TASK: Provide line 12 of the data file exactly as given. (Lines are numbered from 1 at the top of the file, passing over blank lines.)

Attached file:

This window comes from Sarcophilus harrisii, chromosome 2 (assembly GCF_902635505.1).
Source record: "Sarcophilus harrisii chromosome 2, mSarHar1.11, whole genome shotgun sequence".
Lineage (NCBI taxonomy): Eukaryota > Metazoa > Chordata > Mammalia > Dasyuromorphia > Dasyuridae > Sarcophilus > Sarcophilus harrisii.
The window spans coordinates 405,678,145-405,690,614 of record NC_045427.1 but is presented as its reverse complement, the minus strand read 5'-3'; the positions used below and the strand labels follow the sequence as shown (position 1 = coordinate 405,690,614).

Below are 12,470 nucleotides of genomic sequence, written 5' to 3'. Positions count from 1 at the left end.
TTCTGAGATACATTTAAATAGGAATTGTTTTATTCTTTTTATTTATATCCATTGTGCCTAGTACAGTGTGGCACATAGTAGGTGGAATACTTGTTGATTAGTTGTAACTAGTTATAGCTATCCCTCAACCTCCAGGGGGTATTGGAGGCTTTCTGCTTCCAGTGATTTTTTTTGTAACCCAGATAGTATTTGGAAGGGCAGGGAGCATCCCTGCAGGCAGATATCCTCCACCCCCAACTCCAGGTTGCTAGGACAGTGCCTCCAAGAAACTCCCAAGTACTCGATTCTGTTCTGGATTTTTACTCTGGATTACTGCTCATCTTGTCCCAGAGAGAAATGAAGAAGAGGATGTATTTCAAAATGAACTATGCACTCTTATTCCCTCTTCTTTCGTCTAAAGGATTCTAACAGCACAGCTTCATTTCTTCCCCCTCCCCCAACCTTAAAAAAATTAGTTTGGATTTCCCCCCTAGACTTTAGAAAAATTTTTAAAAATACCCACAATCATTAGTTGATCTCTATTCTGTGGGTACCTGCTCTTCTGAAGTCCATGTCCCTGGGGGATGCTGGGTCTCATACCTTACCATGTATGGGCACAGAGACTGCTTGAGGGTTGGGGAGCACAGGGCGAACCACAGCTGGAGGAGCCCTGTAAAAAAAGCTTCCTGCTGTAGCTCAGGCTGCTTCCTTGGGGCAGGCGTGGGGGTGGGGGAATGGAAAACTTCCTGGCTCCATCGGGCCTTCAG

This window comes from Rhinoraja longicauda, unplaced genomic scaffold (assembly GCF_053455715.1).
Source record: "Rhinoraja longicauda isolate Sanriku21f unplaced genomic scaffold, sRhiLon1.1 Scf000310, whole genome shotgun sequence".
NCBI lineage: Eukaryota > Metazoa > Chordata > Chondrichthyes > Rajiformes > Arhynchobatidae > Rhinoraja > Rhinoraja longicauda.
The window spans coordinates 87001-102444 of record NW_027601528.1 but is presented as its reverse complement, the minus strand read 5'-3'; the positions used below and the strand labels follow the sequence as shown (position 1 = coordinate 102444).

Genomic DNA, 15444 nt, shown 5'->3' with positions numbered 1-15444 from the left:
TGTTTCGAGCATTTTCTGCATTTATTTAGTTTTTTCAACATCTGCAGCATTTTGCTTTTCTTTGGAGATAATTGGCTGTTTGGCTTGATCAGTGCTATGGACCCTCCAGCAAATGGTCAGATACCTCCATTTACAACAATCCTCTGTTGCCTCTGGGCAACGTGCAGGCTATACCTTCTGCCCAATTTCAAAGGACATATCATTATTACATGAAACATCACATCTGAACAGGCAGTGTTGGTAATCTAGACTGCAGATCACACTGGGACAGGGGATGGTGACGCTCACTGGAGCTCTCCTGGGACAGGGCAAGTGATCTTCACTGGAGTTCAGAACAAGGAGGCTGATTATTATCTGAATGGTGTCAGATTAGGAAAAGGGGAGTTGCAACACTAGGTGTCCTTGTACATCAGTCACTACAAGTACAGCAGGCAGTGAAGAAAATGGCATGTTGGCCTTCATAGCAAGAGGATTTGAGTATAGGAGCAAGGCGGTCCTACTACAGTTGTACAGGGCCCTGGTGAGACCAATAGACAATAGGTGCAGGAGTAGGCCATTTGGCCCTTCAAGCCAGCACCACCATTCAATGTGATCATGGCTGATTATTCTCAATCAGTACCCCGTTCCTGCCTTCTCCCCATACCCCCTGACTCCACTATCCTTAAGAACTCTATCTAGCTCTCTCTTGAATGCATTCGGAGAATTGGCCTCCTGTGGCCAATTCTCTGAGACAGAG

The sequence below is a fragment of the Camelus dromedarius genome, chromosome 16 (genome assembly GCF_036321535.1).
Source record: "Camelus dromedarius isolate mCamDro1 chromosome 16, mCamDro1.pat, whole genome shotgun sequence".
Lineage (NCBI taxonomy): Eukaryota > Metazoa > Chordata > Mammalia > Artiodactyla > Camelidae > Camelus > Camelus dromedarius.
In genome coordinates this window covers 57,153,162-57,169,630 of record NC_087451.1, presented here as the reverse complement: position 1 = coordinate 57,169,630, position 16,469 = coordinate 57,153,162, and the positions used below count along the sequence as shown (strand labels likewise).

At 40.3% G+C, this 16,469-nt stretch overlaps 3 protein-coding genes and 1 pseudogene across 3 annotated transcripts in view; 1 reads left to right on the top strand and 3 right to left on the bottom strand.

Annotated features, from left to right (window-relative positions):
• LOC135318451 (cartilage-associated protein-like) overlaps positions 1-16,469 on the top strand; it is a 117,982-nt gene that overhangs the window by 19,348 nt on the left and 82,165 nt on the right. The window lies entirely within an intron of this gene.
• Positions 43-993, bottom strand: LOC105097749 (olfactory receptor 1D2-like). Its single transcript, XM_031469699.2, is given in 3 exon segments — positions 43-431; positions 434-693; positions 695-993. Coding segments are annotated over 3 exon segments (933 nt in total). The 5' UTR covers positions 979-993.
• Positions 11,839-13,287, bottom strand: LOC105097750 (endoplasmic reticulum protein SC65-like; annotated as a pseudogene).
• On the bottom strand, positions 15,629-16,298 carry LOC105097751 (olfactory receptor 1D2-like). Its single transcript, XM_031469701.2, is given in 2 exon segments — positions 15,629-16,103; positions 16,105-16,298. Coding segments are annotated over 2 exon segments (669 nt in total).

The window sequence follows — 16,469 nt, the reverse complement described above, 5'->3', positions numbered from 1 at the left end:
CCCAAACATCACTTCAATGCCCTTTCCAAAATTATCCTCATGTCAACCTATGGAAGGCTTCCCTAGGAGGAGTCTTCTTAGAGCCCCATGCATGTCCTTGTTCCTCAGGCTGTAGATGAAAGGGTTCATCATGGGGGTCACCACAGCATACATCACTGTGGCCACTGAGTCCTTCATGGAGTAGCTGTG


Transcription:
TGTTTCGAGCATTTTCTGCATTTATTTAGTTTTTTCAACATCTGCAGCATTTTGCTTTTCTTTGGAGATAATTGGCTGTTTGGCTTGATCAGTGCTATGGACCCTCCAGCAAATGGTCAGATACCTCCATTTACAACAATCCTCTGTTGCCTCTGGGCAACGTGCAGGCTATACCTTCTGCCCAATTTCAAAGGACATATCATTATTACATGAAACATCACATCTGAACAGGCAGTGTTGGTAATCTAGACTGCAGATCACACTGGGACAGGGGATGGTGACGCTCACTGGAGCTCTCCTGGGACAGGGCAAGTGATCTTCACTGGAGTTCAGAACAAGGAGGCTGATTATTATCTGAATGGTGTCAGATTAGGAAAAGGGGAGTTGCAACACTAGGTGTCCTTGTACATCAGTCACTACAAGTACAGCAGGCAGTGAAGAAAATGGCATGTTGGCCTTCATAGCAAGAGGATTTGAGTATAGGAGCAAGGCGGTCCTACTACAGTTGTACAGGGCCCTGGTGAGACCAATAGACAATAGGTGCAGGAGTAGGCCATTTGGCCCTTCAAGCCAGCACCACCATTCAATGTGATCATGGCTGATTATTCTCAATCAGTACCCCGTTCCTGCCTTCTCCCCATACCCCCTGACTCCACTATCCTTAAGAACTCTATCTAGCTCTCTCTTGAATGCATTCGGAGAATTGGCCTCCTGTGGCCAATTCTCTGAGACAGAG